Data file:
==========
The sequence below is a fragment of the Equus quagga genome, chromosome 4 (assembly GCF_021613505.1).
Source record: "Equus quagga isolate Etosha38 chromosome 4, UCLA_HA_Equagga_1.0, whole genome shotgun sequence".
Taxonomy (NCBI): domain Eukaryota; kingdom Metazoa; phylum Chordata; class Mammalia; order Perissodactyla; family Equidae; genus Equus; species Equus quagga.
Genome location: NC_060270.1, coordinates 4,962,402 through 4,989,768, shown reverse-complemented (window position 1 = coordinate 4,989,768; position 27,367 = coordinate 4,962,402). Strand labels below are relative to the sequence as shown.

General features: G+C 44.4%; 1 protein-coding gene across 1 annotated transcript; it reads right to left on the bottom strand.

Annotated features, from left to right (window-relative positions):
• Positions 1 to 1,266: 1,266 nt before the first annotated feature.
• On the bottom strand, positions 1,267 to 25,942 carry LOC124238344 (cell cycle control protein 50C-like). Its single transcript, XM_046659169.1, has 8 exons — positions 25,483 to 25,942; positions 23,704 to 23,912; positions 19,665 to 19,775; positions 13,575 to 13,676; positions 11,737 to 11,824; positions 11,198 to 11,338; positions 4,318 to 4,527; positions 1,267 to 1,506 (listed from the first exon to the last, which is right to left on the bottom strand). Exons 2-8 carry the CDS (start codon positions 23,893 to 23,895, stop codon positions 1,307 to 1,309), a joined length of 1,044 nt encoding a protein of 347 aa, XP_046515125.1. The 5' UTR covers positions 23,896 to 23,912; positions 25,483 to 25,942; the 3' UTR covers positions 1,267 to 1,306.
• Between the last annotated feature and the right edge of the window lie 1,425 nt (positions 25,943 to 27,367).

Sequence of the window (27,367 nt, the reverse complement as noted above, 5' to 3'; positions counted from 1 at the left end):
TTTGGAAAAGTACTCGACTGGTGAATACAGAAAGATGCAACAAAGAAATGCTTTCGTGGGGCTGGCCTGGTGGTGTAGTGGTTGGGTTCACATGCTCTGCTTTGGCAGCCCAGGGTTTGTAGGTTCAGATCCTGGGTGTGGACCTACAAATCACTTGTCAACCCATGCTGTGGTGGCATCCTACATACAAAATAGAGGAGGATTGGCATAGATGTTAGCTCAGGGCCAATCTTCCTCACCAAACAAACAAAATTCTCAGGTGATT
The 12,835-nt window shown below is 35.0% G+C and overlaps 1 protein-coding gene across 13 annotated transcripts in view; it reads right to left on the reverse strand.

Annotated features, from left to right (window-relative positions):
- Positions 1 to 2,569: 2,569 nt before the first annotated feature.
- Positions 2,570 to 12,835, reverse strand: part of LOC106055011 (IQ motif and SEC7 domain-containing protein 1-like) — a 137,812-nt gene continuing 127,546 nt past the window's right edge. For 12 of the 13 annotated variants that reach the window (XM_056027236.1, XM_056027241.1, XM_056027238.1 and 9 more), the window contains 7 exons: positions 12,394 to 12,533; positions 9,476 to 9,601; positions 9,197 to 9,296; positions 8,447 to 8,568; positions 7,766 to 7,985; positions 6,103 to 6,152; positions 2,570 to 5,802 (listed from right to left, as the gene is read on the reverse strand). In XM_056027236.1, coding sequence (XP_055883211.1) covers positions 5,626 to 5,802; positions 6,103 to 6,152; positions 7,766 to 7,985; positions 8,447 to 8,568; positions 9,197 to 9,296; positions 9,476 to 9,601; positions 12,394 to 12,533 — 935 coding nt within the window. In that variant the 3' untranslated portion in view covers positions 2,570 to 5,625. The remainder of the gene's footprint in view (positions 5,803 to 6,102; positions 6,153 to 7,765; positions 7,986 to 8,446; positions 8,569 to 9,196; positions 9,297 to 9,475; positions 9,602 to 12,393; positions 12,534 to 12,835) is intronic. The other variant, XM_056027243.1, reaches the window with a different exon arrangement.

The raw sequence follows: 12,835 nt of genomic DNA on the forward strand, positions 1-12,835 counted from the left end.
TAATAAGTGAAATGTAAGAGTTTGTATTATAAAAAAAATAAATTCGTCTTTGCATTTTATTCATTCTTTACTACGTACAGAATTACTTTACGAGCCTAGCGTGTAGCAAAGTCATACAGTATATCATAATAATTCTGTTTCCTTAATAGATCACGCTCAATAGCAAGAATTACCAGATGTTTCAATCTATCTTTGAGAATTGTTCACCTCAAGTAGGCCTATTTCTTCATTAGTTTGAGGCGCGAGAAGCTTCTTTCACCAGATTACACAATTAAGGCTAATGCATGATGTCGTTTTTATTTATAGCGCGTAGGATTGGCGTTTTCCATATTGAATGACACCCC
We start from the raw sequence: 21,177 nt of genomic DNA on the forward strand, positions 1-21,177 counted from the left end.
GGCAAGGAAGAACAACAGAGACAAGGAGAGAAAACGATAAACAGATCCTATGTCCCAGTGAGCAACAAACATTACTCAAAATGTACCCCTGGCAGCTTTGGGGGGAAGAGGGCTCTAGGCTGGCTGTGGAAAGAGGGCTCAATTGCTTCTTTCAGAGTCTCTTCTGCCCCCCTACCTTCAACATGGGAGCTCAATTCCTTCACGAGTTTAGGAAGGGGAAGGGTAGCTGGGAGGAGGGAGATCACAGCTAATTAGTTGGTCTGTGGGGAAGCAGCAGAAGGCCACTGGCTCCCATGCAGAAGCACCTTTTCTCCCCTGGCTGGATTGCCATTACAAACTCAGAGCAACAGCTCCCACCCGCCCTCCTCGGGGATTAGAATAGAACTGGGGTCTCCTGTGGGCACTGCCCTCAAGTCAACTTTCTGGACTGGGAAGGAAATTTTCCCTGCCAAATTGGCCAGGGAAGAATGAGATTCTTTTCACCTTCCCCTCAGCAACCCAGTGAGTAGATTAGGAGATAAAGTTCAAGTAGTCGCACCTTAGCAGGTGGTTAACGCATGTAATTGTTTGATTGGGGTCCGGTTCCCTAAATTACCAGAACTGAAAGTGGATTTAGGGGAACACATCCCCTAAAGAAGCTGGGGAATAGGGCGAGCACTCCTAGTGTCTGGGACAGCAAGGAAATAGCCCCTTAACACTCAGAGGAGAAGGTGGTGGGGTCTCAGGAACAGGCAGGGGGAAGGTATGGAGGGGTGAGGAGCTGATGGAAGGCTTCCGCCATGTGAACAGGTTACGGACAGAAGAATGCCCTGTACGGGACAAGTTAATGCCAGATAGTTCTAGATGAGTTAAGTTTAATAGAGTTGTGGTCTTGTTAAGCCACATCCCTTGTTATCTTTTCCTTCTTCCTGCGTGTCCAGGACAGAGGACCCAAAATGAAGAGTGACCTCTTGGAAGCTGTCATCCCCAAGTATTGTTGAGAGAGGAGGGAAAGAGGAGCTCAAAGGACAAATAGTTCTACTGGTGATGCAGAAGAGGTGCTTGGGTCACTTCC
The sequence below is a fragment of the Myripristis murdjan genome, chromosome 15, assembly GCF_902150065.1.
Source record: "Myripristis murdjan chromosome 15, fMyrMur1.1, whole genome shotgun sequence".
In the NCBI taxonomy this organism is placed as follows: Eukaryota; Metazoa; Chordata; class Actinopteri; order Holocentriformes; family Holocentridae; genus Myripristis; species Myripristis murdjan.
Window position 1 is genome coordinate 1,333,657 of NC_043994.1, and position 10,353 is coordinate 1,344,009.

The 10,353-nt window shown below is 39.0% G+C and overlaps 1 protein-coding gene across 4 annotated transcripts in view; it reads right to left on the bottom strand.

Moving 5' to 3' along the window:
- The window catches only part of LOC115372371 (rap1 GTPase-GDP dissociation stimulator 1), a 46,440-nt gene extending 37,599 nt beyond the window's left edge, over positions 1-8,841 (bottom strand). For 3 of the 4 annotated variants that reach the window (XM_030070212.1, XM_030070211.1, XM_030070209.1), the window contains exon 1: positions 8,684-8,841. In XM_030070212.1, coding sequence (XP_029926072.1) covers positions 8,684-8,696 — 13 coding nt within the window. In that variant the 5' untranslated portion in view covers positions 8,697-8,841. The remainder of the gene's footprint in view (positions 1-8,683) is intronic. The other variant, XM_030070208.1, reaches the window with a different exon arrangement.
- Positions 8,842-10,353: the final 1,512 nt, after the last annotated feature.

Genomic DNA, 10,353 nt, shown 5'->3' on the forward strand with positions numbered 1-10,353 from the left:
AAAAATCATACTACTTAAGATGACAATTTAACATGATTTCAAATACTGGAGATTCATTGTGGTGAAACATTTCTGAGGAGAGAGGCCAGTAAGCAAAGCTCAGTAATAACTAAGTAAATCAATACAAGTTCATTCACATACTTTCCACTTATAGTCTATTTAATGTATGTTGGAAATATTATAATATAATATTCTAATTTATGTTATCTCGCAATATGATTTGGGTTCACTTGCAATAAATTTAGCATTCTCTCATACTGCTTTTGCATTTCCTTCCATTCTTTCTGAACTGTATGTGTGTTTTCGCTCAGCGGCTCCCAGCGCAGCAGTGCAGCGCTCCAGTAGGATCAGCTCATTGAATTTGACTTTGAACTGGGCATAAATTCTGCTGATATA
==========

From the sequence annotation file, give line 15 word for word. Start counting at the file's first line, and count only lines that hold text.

- Positions 2,570 to 12,835, reverse strand: part of LOC106055011 (IQ motif and SEC7 domain-containing protein 1-like) — a 137,812-nt gene continuing 127,546 nt past the window's right edge. For 12 of the 13 annotated variants that reach the window (XM_056027236.1, XM_056027241.1, XM_056027238.1 and 9 more), the window contains 7 exons: positions 12,394 to 12,533; positions 9,476 to 9,601; positions 9,197 to 9,296; positions 8,447 to 8,568; positions 7,766 to 7,985; positions 6,103 to 6,152; positions 2,570 to 5,802 (listed from right to left, as the gene is read on the reverse strand). In XM_056027236.1, coding sequence (XP_055883211.1) covers positions 5,626 to 5,802; positions 6,103 to 6,152; positions 7,766 to 7,985; positions 8,447 to 8,568; positions 9,197 to 9,296; positions 9,476 to 9,601; positions 12,394 to 12,533 — 935 coding nt within the window. In that variant the 3' untranslated portion in view covers positions 2,570 to 5,625. The remainder of the gene's footprint in view (positions 5,803 to 6,102; positions 6,153 to 7,765; positions 7,986 to 8,446; positions 8,569 to 9,196; positions 9,297 to 9,475; positions 9,602 to 12,393; positions 12,534 to 12,835) is intronic. The other variant, XM_056027243.1, reaches the window with a different exon arrangement.